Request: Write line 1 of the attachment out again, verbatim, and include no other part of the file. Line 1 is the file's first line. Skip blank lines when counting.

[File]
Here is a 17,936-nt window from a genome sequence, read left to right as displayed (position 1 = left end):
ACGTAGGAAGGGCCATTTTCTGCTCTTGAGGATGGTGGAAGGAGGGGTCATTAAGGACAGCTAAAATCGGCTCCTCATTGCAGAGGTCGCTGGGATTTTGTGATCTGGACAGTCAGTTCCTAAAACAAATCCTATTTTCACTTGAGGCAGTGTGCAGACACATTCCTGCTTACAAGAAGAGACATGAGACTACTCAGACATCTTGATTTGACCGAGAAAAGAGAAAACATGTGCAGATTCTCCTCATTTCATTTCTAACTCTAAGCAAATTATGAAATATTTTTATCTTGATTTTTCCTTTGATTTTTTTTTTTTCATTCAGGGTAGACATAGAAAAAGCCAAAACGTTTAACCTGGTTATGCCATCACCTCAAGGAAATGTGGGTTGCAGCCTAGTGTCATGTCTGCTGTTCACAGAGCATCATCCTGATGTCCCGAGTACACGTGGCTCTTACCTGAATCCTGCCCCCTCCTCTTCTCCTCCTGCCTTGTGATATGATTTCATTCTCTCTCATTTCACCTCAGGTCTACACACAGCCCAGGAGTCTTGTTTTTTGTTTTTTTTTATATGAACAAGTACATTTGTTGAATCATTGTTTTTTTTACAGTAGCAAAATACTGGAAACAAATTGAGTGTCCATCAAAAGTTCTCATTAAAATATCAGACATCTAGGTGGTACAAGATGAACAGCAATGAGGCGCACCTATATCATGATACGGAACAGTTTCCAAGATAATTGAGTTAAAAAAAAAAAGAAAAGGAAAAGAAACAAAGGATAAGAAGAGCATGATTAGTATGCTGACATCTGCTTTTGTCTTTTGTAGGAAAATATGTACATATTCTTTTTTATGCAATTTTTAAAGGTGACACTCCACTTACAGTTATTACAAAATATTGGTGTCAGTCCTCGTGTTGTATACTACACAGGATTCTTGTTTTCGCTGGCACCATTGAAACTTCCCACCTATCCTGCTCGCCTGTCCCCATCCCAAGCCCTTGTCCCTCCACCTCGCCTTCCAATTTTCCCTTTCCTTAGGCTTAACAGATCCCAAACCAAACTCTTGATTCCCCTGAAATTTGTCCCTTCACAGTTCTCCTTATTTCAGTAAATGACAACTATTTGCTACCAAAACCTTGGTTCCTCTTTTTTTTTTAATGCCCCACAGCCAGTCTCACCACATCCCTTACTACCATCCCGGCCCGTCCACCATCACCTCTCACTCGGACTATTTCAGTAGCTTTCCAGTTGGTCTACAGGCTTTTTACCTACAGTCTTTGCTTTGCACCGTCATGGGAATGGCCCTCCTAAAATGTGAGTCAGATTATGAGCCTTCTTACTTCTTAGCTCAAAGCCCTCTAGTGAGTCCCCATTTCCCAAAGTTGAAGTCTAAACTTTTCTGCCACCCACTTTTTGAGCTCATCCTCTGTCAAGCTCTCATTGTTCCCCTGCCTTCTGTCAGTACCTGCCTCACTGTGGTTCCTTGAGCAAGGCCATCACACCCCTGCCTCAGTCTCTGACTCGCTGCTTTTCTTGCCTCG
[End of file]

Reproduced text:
Here is a 17,936-nt window from a genome sequence, read left to right as displayed (position 1 = left end):